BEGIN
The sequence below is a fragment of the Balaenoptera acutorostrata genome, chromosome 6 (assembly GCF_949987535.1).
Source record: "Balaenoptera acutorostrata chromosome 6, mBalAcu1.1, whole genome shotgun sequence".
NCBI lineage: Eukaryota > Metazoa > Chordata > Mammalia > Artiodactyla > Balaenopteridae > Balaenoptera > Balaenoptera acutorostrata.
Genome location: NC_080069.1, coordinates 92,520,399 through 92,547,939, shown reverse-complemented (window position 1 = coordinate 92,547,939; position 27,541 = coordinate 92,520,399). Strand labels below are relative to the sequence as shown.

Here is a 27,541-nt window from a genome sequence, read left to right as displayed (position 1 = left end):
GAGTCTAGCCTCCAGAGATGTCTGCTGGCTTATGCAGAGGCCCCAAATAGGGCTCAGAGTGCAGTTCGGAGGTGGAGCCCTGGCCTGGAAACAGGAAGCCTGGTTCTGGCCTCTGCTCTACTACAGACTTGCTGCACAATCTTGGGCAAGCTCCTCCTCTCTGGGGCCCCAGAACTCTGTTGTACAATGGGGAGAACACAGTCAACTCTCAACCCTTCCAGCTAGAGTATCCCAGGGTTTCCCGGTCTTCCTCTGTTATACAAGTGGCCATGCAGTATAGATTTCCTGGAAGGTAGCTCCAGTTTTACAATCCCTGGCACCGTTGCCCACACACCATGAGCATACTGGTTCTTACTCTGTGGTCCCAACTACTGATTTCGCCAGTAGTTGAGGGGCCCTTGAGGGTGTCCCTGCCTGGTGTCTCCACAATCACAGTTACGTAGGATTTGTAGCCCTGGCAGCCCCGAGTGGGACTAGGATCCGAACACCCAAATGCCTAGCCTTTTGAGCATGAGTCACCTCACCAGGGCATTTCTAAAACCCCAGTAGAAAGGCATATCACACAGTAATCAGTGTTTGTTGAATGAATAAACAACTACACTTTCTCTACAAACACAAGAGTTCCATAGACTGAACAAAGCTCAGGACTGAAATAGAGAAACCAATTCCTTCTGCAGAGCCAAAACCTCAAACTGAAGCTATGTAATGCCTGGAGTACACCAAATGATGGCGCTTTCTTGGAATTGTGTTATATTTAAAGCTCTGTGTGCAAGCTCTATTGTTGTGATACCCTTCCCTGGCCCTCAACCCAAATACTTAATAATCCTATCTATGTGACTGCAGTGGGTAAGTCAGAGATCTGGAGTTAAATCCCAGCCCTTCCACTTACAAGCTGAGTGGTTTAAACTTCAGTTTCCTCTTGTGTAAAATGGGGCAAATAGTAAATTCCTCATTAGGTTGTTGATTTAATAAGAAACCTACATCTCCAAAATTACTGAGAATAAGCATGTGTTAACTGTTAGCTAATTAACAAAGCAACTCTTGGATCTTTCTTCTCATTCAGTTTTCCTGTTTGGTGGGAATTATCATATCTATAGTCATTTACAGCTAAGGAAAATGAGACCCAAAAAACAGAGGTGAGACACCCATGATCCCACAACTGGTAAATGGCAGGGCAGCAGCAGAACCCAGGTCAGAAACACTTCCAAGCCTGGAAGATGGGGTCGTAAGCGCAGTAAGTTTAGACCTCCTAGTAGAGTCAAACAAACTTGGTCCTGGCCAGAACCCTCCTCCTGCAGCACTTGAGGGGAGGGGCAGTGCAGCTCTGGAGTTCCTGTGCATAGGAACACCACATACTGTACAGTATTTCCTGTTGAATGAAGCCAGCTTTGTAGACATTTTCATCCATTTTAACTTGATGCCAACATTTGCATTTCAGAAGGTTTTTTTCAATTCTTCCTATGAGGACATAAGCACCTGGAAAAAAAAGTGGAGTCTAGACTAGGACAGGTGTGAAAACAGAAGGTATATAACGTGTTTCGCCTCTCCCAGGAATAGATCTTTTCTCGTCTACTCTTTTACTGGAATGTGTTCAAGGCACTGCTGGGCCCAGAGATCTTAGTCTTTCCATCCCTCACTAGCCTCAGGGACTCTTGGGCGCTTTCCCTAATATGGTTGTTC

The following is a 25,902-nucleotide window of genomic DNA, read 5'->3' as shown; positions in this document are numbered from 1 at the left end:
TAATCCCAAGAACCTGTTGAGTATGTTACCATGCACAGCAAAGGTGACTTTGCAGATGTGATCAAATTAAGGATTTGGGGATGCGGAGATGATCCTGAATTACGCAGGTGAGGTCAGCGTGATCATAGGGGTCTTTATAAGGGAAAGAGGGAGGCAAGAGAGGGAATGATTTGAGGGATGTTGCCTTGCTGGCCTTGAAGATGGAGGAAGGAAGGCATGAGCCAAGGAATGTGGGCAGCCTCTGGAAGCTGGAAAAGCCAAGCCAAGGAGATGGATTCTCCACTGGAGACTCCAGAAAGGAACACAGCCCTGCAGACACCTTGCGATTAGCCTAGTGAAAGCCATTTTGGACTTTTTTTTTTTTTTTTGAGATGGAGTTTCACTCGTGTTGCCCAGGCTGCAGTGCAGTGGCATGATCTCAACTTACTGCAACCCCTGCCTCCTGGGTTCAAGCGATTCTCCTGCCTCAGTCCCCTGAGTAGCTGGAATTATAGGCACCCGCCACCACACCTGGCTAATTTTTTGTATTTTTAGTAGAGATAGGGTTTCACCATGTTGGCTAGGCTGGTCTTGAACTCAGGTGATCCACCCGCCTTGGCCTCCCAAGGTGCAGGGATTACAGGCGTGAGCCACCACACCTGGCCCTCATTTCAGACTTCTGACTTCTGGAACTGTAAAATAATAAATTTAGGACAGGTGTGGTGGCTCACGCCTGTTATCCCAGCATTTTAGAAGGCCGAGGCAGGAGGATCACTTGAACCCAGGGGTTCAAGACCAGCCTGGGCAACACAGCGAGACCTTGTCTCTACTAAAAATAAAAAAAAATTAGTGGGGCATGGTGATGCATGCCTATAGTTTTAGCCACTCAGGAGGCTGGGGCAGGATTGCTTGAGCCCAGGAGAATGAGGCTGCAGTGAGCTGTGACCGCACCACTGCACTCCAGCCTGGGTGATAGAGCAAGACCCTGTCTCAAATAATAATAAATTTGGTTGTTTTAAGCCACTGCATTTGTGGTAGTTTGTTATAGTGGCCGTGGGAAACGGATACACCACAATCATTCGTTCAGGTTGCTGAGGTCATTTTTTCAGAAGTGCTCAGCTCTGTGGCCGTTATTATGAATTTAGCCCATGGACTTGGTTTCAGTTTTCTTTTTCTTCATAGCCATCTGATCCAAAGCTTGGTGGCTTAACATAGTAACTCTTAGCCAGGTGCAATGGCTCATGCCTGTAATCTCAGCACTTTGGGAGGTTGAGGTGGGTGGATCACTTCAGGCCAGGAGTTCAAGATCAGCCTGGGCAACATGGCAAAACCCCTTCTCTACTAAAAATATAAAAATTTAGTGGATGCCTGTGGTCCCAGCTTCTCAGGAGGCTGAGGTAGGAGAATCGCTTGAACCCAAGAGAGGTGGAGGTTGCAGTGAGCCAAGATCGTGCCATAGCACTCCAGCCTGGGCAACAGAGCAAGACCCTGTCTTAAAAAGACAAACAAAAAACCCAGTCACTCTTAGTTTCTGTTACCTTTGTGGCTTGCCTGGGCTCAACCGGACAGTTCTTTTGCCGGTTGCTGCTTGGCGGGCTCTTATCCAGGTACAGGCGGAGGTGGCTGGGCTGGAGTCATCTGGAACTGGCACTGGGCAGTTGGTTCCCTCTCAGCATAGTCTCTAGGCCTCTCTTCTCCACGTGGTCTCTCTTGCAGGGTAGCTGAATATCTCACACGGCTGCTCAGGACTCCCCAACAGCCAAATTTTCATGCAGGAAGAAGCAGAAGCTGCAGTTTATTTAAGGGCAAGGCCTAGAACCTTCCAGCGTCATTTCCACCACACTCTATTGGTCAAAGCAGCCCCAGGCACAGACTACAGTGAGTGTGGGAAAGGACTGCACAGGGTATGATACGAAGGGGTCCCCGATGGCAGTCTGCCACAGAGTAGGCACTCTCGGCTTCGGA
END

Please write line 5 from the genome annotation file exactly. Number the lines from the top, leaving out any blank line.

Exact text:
Here is a 27,541-nt window from a genome sequence, read left to right as displayed (position 1 = left end):